* Not a replacement for elderly NRU reactor
* Still believes Canada's Maple project should proceed
* Pricing in Russian deal may yield lower margins
By Solarina Ho
TORONTO, Sept 27 A deal with Russia's Rosatom
is expected to provide MDS Nordion MDS.TO with a key medical
isotope for at least the next 10 years, but the move is not
intended as a permanent replacement for supplies from an aging
Canadian reactor, the company said on Monday.
MDS, one of the world's largest providers of medical
isotopes -- used in cancer testing and other procedures --
spoke with analysts on Monday after signing a framework
agreement last week with Rosatom State Corp, a state-owned
Both MDS and the global medical community took a severe hit
after a shutdown at Atomic Energy of Canada Ltd's (AECL) aging
reactor in Chalk River, Ontario, which lasted more than a year,
cutting off a major source of medical isotopes.
MDS's exclusive deal with Rosatom's Isotope unit, the first
to bring additional supplies of the key isotope molybdenum-99
(Mo-99) to market since the shutdown, aims to cushion the
impact of any more disruptions at Chalk River's National
Research Universal (NRU) reactor. [ID:nSGE68M0EZ]
The NRU is one of the few reactors in the world that
produces commercial quantities of Mo-99. Rosatom's Isotope aims
to join those ranks and hopes to eventually supply about 20
percent of the Mo-99 market.
Mo-99, the most prominent isotope used in nuclear medicine,
is the parent isotope for technetium-99m, used in roughly 80
percent of nuclear medicine procedures. Applications include
diagnosing heart disease or detecting hard-to-find cancers.
Rosatom will allocate three reactors for Mo-99 production,
the newest being 27 years old, said MDS. However, the deal
should not be seen as a replacement for for a Canadian
supplier, the company said.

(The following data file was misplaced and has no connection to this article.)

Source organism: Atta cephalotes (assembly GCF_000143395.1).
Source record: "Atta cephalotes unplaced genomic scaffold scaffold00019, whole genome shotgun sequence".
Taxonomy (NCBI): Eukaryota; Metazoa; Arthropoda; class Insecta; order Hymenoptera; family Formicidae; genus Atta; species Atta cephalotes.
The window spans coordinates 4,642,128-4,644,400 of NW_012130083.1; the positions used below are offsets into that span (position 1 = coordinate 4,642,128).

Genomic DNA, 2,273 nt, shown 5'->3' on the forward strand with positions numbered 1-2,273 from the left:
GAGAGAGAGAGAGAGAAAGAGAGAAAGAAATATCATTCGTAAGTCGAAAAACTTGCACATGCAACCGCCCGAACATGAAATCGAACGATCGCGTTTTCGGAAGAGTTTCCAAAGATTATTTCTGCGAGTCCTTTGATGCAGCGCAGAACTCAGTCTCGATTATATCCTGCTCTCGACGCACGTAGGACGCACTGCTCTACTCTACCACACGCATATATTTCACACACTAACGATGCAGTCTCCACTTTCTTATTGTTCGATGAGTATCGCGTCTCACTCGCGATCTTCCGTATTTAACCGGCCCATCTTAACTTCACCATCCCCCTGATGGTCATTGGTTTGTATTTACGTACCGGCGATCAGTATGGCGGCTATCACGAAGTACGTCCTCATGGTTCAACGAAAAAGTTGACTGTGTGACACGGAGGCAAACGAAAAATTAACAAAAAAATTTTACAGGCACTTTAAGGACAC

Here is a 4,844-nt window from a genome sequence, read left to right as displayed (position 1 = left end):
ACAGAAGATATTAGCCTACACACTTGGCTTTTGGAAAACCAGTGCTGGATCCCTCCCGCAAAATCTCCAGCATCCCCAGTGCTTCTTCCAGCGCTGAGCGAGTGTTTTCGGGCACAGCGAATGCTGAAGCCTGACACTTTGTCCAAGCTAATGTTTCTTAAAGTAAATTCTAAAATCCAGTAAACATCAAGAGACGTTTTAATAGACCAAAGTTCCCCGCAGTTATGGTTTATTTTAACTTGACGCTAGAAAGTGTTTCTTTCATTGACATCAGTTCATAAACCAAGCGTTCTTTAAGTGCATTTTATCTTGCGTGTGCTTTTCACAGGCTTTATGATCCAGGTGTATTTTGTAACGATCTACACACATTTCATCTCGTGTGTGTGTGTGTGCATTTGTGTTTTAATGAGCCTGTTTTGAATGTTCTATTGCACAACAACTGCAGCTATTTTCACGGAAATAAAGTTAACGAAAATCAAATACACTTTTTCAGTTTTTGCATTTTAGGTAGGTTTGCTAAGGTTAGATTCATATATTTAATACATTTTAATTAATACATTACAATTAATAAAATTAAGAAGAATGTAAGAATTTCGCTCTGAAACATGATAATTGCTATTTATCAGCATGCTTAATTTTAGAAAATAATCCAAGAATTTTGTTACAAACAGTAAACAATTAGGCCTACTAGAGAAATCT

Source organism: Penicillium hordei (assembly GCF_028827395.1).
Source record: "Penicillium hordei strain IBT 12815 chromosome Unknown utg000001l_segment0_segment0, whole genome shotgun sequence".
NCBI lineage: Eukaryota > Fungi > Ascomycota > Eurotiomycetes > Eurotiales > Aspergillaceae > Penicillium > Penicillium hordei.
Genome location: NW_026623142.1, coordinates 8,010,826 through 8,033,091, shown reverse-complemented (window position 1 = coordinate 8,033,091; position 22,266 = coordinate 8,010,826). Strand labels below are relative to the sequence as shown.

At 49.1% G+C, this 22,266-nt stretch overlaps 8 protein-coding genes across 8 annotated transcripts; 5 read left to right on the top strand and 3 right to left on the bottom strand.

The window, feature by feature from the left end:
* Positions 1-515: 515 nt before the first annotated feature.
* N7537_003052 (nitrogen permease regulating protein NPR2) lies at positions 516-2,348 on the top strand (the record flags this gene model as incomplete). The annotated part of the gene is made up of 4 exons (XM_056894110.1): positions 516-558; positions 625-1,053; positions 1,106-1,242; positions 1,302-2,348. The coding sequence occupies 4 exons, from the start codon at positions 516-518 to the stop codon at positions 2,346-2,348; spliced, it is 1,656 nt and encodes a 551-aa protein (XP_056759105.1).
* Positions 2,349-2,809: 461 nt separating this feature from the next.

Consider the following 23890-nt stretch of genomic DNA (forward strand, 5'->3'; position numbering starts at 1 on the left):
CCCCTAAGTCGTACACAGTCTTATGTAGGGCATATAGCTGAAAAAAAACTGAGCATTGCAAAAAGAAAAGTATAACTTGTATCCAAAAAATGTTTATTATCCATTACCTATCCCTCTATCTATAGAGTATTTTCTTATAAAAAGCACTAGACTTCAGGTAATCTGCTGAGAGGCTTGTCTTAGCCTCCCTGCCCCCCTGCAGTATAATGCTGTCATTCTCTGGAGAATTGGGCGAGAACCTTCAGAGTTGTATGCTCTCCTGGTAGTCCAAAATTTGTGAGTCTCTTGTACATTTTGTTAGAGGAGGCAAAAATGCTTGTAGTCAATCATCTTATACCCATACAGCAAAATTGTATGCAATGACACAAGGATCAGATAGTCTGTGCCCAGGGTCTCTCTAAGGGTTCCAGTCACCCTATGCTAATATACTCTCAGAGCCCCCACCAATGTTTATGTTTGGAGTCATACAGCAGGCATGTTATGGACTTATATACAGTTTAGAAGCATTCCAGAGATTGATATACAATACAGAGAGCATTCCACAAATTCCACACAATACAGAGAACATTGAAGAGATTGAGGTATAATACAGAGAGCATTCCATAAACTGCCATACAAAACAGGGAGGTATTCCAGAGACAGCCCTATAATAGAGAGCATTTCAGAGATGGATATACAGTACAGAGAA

"We want to be very clear this does not replace NRU, it
does not replace Maple and this does not diminish our interest
in seeing Maple project completed for long term supply," Chief
Executive Steve West said during a conference call on Monday
The Maple project is based on a 1996 agreement between MDS
and AECL to build two nuclear reactors and a processing
facility intended to replace NRU. MDS has been in arbitration
with AECL after the operator and the Canadian government
abandoned the Maple project.
At 53, NRU is the world's oldest reactor and is widely
expected to be decommissioned by 2016. When in full operation,
the operation in eastern Ontario provides about 35 to 40
percent of the world's medical isotopes and roughly 50 percent
of those used in North America.
MDS also said during the call that the pricing in its
contract with Rosatom Isotope could yield lower margins
compared with other sources, but noted that it would not be as
affected by capital investments in processing or reactor
Despite lingering uncertainty about the isotope market
following the shutdown of the NRU reactor, MDS believes it is
likely the market price of Mo-99 will continue to rise.
"There's still a lot of concern about the overall supply
capacity in the long term and so I think we just have to see
how that unfolds," said West. Future supply agreements for
other isotopes with the Russian producer are also possible, he
MDS shares were closed down 16 Canadian cents, or 1.5
percent, at C$10.53 on Monday on the Toronto Stock Exchange.
(Reporting by Solarina Ho; editing by Rob Wilson)